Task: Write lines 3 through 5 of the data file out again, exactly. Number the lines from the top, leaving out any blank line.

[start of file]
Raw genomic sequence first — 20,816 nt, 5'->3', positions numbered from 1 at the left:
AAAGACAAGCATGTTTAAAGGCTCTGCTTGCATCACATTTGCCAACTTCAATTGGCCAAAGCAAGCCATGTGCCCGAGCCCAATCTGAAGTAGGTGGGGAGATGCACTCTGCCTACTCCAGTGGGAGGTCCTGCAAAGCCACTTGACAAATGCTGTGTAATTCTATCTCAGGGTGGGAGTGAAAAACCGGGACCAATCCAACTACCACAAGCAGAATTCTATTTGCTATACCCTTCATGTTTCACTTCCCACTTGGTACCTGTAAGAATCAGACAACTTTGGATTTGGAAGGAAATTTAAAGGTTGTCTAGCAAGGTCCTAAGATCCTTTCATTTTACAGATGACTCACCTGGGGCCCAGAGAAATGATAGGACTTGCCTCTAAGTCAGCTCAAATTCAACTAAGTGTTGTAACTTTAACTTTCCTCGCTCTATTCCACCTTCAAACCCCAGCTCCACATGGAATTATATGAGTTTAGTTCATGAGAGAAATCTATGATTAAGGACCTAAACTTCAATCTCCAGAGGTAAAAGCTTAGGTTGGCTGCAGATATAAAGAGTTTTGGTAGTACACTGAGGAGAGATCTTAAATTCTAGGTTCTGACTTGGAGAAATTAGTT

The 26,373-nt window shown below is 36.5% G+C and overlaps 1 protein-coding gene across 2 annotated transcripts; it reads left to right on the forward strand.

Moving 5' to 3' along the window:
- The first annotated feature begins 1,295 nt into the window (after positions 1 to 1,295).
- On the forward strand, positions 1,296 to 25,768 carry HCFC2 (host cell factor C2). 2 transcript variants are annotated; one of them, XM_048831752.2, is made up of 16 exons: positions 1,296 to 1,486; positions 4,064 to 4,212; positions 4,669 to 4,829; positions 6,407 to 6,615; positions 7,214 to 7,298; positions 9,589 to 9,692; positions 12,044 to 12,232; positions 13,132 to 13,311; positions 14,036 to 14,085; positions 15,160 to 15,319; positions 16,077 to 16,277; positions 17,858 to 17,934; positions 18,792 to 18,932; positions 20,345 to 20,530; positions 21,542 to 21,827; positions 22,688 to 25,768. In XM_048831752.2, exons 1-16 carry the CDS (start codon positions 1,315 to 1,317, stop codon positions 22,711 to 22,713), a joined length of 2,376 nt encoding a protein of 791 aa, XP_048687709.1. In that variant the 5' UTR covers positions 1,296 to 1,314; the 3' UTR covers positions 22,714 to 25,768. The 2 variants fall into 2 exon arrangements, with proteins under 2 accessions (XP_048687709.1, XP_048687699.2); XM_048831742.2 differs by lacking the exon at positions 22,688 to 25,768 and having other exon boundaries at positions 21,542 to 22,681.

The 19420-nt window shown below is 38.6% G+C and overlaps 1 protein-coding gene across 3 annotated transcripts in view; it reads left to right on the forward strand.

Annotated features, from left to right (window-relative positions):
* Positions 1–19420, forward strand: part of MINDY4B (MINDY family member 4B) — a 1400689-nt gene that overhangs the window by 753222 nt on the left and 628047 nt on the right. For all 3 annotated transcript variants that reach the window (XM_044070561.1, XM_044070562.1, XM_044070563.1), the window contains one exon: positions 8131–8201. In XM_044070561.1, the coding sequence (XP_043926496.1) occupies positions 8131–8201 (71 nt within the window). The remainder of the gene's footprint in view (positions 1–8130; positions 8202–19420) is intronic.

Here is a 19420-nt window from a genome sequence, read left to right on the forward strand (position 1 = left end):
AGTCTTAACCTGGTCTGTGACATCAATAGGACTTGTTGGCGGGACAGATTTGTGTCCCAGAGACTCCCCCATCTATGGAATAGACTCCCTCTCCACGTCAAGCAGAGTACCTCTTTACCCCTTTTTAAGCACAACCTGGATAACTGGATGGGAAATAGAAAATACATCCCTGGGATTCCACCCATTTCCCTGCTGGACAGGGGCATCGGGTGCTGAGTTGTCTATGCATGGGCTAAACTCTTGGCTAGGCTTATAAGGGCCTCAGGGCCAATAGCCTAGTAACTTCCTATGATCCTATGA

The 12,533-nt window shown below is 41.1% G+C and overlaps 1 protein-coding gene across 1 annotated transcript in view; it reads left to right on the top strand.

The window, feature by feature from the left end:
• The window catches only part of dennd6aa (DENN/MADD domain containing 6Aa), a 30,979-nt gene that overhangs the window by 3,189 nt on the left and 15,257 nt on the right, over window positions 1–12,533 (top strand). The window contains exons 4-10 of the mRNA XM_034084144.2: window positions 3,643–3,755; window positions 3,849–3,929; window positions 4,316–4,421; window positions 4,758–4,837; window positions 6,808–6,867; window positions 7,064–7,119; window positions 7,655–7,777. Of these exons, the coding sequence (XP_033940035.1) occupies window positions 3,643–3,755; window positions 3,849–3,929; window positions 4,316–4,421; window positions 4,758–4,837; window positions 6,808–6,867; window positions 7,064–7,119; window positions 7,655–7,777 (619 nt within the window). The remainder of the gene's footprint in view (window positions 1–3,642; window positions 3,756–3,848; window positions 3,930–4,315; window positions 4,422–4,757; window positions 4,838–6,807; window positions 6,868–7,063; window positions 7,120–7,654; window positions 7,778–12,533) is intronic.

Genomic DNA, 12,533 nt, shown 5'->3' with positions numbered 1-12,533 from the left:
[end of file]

The 26,373-nt window shown below is 36.5% G+C and overlaps 1 protein-coding gene across 2 annotated transcripts; it reads left to right on the forward strand.

Moving 5' to 3' along the window:
- The first annotated feature begins 1,295 nt into the window (after positions 1 to 1,295).